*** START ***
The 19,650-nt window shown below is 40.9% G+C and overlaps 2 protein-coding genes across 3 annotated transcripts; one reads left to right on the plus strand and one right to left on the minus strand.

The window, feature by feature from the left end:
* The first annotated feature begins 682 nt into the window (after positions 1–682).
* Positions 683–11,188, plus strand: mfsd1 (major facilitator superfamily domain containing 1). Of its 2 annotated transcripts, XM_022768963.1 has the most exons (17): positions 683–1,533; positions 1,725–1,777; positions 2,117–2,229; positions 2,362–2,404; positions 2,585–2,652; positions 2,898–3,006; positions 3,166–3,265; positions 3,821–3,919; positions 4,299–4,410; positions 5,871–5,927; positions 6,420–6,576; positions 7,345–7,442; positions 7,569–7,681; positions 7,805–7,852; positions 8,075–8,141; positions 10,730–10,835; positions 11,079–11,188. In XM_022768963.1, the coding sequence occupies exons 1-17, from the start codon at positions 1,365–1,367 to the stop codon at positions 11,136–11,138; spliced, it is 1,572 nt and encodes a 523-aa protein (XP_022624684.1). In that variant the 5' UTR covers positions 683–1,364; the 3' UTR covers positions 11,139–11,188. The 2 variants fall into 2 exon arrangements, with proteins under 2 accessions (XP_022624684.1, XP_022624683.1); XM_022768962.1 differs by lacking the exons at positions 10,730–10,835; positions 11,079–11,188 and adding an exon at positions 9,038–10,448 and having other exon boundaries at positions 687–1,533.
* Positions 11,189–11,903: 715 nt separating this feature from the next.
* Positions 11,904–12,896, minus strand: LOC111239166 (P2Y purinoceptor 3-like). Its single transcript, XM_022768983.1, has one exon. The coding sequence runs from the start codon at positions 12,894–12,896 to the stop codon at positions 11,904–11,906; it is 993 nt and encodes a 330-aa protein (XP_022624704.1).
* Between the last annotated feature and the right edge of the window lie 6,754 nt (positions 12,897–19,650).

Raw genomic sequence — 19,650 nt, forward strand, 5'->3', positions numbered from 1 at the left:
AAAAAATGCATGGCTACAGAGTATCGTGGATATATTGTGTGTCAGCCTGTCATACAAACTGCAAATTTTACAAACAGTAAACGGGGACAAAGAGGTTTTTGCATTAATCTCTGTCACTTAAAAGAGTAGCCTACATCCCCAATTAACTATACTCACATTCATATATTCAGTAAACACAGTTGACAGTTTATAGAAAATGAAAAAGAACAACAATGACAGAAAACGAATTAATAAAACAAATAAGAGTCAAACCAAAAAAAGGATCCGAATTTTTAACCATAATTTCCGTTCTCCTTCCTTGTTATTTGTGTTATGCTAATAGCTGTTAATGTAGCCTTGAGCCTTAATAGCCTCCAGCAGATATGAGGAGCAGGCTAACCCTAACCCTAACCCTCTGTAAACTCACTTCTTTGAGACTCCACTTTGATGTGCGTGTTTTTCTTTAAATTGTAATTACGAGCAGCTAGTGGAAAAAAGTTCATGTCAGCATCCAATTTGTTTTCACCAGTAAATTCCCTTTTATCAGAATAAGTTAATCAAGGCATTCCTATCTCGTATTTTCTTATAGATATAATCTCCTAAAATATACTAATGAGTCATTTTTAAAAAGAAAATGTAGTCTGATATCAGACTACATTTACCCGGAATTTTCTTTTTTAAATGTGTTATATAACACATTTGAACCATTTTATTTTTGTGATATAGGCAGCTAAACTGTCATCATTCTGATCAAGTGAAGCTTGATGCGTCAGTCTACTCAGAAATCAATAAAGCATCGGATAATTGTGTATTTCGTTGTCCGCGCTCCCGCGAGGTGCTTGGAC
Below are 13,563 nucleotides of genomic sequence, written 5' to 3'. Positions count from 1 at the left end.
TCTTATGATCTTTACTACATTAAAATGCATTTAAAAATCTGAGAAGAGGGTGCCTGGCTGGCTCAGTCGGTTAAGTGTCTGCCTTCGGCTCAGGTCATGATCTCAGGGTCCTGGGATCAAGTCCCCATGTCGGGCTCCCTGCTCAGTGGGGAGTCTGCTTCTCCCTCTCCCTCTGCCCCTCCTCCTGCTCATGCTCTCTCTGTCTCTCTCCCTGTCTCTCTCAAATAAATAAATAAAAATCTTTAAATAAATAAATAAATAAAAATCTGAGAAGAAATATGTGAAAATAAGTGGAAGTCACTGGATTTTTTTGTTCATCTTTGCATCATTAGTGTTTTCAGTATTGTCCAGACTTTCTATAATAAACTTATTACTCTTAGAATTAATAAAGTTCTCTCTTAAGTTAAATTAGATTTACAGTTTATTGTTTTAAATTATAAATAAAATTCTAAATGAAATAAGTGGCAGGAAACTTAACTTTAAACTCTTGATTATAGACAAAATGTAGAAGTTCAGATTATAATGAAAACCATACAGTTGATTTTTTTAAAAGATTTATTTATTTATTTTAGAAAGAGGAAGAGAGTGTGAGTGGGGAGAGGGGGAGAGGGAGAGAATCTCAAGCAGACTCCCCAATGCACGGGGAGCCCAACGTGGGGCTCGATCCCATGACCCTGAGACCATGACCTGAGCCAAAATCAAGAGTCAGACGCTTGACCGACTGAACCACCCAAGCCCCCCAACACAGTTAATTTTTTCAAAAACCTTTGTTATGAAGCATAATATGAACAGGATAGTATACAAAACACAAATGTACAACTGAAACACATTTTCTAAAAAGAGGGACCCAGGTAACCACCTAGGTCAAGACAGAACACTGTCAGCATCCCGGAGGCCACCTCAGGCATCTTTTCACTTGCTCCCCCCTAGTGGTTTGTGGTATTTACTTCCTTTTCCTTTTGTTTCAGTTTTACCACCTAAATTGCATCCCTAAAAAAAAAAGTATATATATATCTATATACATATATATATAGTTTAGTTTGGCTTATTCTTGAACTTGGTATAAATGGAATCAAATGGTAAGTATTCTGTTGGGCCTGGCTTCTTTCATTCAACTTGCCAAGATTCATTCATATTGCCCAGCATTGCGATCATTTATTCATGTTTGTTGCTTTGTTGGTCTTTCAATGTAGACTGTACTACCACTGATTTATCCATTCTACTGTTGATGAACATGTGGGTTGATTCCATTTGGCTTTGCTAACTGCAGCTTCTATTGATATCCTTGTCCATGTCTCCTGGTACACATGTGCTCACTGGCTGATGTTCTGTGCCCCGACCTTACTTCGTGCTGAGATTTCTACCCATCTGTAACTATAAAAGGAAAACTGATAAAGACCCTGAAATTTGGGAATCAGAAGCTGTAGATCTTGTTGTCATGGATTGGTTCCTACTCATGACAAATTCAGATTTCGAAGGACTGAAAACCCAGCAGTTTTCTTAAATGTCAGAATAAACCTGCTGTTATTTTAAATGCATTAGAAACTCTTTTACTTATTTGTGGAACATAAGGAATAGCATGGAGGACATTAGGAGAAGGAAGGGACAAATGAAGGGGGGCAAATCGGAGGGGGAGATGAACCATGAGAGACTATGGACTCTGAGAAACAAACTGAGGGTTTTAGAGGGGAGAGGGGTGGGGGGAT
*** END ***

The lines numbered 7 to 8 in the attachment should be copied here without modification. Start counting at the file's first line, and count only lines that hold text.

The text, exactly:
* Between the last annotated feature and the right edge of the window lie 6,754 nt (positions 12,897–19,650).

Raw genomic sequence — 19,650 nt, forward strand, 5'->3', positions numbered from 1 at the left: